Ads on jerseys may be coming to an arena near you

It may seem like all the available sport advertising is already full. That there's no space left. But there is. Why ads on jerseys are likely on their way.

Advertising on NHL and other uniforms just a matter of time, says CBC's Ad Guy

NHL commissioner Gary Bettman has said there have been "no discussions, formally or informally" about putting ads on players' jerseys. But CBC Ad Guy Bruce Chambers thinks that will probably change. (Minas Panagiotakis/Getty Images)

In September 2015, NHL commissioner Gary Bettman said the league was "not currently considering putting advertising on NHL jerseys." But it's likely only a matter of time.

An NHL promo for the 2015 Stanley Cup final is a reverential tribute to the storied names that have appeared on the backs of jerseys over the ages, like Gretzky, Orr and Crosby.

But how long before such names share their jerseys with corporate names such as Scotiabank, Molson and Ford? After all, the Adidas logo is already there. 

CFL jerseys are already plastered with names like Sun Life, Nissan and Rona.

Of course, the NHL, NBA, NFL and MLB are not as desperate for revenue as the CFL. Fans might see the big four leagues as greedy if they started selling jersey sponsorship on top of the billions they already earn in broadcast and licensing revenue.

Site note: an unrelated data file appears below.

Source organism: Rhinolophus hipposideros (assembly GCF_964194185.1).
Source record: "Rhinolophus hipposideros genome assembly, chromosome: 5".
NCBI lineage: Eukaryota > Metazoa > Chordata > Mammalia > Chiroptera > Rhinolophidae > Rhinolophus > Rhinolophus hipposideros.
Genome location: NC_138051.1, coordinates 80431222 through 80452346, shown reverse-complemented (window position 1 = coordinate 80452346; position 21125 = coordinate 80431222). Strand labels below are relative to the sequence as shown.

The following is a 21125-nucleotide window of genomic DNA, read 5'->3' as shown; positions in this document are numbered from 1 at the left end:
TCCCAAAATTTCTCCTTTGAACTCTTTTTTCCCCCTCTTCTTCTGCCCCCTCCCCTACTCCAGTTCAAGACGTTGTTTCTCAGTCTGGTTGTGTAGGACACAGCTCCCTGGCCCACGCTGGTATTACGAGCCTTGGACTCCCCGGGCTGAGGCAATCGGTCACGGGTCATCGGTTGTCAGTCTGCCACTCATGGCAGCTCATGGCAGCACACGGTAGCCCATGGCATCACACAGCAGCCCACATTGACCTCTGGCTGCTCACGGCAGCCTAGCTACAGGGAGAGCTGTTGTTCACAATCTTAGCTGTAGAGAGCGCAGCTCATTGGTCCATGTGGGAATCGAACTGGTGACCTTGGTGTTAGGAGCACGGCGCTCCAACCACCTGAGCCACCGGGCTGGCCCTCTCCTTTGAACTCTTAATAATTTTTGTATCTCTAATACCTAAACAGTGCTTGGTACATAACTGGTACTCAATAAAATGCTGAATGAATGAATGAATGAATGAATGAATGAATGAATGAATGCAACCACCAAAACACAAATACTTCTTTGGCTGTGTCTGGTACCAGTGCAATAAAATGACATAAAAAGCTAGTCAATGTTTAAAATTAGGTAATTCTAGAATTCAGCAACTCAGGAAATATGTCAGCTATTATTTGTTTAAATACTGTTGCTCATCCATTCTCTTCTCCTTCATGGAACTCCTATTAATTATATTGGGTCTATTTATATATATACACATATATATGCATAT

In 2011, New York-based Horizon Media estimated jersey sponsorship could earn the leagues an additional $370 million per year. Little wonder, then, that the NBA predicts ads on jerseys are inevitable in the next five years.

But it's not like the concept is new. In Europe, sponsored soccer jerseys date back to the 1950s.

By the 1970s, teams in the United Kingdom and on the continent relied on the revenue. In this 2014 ad, Manchester United fans peel off the jerseys of former sponsors to reveal Chevrolet as the team's shirt sponsor for the next seven years.

That deal cost Chevrolet £53 million per year. Together, the 20 English Premier League teams currently earn about £220 million per year solely from jersey sponsorship.

One of the barriers standing in the way of North American leagues following suit is conflicts between player and team sponsorships.

In 2007, New York Giants quarterback Eli Manning signed a sponsorship deal with Citizen, which included this ad.

Then in 2009, the Giants signed a deal with Timex which included, among other things, putting the Timex logo on practice jerseys.

Eventually, a face-saving solution was reached in which Manning removed his jersey for pre- and post-practice interviews.

There's little doubt that North American sport franchises would like to see revenue from the company names they could put on jerseys. And those companies equally covet all the lingering shots of their logos in close-ups and replays.

Therefore, watch for sponsored jerseys — coming soon to an arena or stadium near you. 

Bruce Chambers is a syndicated advertising columnist for CBC Radio.

About the Author

Bruce began his career writing radio commercials for stations in Red Deer, Calgary and Toronto. Then in-house at a national department store, and then ad agencies with campaigns for major national and regional clients. For the past couple of decades, he's been a freelance creative director and copywriter for agencies in Calgary and Victoria. He began his weekly Ad Guy columns on CBC Radio in 2003.


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